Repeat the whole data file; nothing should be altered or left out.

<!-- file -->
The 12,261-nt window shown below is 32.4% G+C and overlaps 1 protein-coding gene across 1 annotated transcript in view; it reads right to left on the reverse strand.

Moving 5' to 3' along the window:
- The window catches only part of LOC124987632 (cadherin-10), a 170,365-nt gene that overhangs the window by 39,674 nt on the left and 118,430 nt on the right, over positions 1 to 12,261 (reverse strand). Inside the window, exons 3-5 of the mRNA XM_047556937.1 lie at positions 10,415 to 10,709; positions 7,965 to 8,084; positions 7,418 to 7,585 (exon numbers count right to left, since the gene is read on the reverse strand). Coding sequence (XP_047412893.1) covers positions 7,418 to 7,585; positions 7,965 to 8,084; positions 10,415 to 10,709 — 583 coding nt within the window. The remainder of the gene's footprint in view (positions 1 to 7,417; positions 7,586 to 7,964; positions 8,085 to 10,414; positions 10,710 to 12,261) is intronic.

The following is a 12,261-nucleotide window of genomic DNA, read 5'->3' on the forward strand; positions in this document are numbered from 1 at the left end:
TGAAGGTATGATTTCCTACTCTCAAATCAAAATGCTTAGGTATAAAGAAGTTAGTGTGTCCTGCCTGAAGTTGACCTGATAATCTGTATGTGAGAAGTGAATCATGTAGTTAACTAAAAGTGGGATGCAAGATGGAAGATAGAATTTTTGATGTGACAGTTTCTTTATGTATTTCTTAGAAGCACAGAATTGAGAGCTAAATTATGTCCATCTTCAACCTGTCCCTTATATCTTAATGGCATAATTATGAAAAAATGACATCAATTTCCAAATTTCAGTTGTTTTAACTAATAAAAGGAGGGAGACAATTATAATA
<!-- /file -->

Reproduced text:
The 12,261-nt window shown below is 32.4% G+C and overlaps 1 protein-coding gene across 1 annotated transcript in view; it reads right to left on the reverse strand.

Moving 5' to 3' along the window:
- The window catches only part of LOC124987632 (cadherin-10), a 170,365-nt gene that overhangs the window by 39,674 nt on the left and 118,430 nt on the right, over positions 1 to 12,261 (reverse strand). Inside the window, exons 3-5 of the mRNA XM_047556937.1 lie at positions 10,415 to 10,709; positions 7,965 to 8,084; positions 7,418 to 7,585 (exon numbers count right to left, since the gene is read on the reverse strand). Coding sequence (XP_047412893.1) covers positions 7,418 to 7,585; positions 7,965 to 8,084; positions 10,415 to 10,709 — 583 coding nt within the window. The remainder of the gene's footprint in view (positions 1 to 7,417; positions 7,586 to 7,964; positions 8,085 to 10,414; positions 10,710 to 12,261) is intronic.

The following is a 12,261-nucleotide window of genomic DNA, read 5'->3' on the forward strand; positions in this document are numbered from 1 at the left end:
TGAAGGTATGATTTCCTACTCTCAAATCAAAATGCTTAGGTATAAAGAAGTTAGTGTGTCCTGCCTGAAGTTGACCTGATAATCTGTATGTGAGAAGTGAATCATGTAGTTAACTAAAAGTGGGATGCAAGATGGAAGATAGAATTTTTGATGTGACAGTTTCTTTATGTATTTCTTAGAAGCACAGAATTGAGAGCTAAATTATGTCCATCTTCAACCTGTCCCTTATATCTTAATGGCATAATTATGAAAAAATGACATCAATTTCCAAATTTCAGTTGTTTTAACTAATAAAAGGAGGGAGACAATTATAATA